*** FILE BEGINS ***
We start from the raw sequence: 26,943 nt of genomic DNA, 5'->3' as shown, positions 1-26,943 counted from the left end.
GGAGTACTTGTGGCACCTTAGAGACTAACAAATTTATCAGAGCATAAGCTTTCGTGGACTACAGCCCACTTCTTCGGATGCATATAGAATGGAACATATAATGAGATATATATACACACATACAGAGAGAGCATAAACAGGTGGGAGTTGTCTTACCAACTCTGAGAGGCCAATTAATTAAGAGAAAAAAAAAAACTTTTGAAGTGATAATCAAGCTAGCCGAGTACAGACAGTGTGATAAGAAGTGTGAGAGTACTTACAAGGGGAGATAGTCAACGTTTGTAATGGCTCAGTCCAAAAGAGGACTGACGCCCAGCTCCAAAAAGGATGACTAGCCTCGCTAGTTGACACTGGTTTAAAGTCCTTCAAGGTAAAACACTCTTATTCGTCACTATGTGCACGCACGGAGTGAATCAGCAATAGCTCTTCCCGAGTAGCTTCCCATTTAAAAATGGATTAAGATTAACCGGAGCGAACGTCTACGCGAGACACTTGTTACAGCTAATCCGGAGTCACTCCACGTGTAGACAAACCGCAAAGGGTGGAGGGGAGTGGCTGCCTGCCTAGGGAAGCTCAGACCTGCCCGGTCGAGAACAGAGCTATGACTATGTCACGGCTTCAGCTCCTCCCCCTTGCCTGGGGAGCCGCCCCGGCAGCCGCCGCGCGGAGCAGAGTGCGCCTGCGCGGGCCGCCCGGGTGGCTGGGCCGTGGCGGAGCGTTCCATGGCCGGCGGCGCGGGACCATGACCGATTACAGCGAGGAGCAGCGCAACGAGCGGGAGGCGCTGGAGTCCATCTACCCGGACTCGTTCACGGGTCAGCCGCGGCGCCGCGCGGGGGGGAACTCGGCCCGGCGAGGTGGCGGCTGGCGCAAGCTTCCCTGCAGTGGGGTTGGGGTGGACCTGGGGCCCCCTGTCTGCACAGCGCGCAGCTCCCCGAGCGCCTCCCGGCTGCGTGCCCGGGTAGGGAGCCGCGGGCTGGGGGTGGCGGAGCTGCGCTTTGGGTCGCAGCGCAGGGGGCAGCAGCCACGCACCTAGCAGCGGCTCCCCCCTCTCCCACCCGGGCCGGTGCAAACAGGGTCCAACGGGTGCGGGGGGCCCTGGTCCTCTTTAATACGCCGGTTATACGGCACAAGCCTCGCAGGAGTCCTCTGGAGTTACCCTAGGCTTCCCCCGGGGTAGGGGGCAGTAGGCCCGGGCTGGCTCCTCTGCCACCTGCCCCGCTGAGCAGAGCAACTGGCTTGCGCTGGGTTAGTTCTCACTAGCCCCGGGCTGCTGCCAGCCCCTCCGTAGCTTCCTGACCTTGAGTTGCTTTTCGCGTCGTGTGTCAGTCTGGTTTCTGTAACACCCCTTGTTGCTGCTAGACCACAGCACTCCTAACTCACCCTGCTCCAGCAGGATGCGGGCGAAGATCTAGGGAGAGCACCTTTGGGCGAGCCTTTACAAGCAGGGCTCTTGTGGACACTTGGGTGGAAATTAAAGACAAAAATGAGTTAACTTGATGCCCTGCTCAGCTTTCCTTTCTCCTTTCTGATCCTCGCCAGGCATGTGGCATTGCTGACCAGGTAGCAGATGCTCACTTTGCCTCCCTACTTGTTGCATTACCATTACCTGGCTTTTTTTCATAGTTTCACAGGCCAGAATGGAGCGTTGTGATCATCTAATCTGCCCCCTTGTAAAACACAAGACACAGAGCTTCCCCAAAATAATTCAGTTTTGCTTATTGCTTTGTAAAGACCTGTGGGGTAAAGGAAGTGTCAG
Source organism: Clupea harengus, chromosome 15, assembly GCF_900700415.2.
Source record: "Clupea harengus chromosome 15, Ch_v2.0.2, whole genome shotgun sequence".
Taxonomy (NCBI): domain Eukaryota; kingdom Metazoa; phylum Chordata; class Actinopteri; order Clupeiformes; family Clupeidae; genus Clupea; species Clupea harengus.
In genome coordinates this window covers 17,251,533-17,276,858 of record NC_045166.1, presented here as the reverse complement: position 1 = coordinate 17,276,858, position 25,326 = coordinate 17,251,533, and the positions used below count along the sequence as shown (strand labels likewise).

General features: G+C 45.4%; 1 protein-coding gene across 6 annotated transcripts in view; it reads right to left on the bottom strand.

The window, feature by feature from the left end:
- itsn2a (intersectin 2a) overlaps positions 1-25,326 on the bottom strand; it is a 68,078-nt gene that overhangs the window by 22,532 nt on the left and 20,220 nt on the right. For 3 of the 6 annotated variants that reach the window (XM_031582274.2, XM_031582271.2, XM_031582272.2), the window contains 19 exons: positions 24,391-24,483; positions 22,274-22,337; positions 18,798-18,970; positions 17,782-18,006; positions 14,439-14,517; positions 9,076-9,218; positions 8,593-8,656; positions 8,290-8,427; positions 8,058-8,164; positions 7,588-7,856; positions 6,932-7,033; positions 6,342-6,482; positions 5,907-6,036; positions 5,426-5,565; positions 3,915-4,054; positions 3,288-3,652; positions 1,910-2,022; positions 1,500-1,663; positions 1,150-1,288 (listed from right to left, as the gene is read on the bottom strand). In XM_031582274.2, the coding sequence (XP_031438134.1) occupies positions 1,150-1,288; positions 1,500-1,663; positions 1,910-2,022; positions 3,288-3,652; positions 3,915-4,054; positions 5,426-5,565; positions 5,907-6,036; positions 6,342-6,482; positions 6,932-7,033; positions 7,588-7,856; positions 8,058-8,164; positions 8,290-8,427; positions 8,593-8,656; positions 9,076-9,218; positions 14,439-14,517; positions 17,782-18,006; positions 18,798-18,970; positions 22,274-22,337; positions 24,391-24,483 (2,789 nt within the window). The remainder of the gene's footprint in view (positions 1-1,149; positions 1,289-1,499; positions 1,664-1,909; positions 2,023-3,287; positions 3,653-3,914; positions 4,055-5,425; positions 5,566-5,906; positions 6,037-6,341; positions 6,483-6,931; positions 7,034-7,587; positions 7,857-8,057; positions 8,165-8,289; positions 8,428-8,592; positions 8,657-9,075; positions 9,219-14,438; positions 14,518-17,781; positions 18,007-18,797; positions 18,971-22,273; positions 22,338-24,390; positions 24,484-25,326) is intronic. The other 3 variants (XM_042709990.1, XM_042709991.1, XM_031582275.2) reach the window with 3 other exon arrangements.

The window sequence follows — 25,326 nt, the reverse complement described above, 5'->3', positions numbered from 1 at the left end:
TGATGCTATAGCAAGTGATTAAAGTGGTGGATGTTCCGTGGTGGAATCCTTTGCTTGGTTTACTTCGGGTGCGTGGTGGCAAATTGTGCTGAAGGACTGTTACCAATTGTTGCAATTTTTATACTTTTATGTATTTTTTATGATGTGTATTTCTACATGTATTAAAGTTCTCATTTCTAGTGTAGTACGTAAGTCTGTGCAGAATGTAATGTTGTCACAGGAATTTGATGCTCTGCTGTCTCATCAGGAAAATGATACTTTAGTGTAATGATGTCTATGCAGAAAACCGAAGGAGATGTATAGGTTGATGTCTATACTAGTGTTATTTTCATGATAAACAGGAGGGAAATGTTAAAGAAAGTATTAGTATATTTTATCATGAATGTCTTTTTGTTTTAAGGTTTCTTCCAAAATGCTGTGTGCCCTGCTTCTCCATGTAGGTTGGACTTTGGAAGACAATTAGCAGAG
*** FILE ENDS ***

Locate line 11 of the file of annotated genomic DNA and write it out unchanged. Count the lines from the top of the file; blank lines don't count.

TGATGCTATAGCAAGTGATTAAAGTGGTGGATGTTCCGTGGTGGAATCCTTTGCTTGGTTTACTTCGGGTGCGTGGTGGCAAATTGTGCTGAAGGACTGTTACCAATTGTTGCAATTTTTATACTTTTATGTATTTTTTATGATGTGTATTTCTACATGTATTAAAGTTCTCATTTCTAGTGTAGTACGTAAGTCTGTGCAGAATGTAATGTTGTCACAGGAATTTGATGCTCTGCTGTCTCATCAGGAAAATGATACTTTAGTGTAATGATGTCTATGCAGAAAACCGAAGGAGATGTATAGGTTGATGTCTATACTAGTGTTATTTTCATGATAAACAGGAGGGAAATGTTAAAGAAAGTATTAGTATATTTTATCATGAATGTCTTTTTGTTTTAAGGTTTCTTCCAAAATGCTGTGTGCCCTGCTTCTCCATGTAGGTTGGACTTTGGAAGACAATTAGCAGAG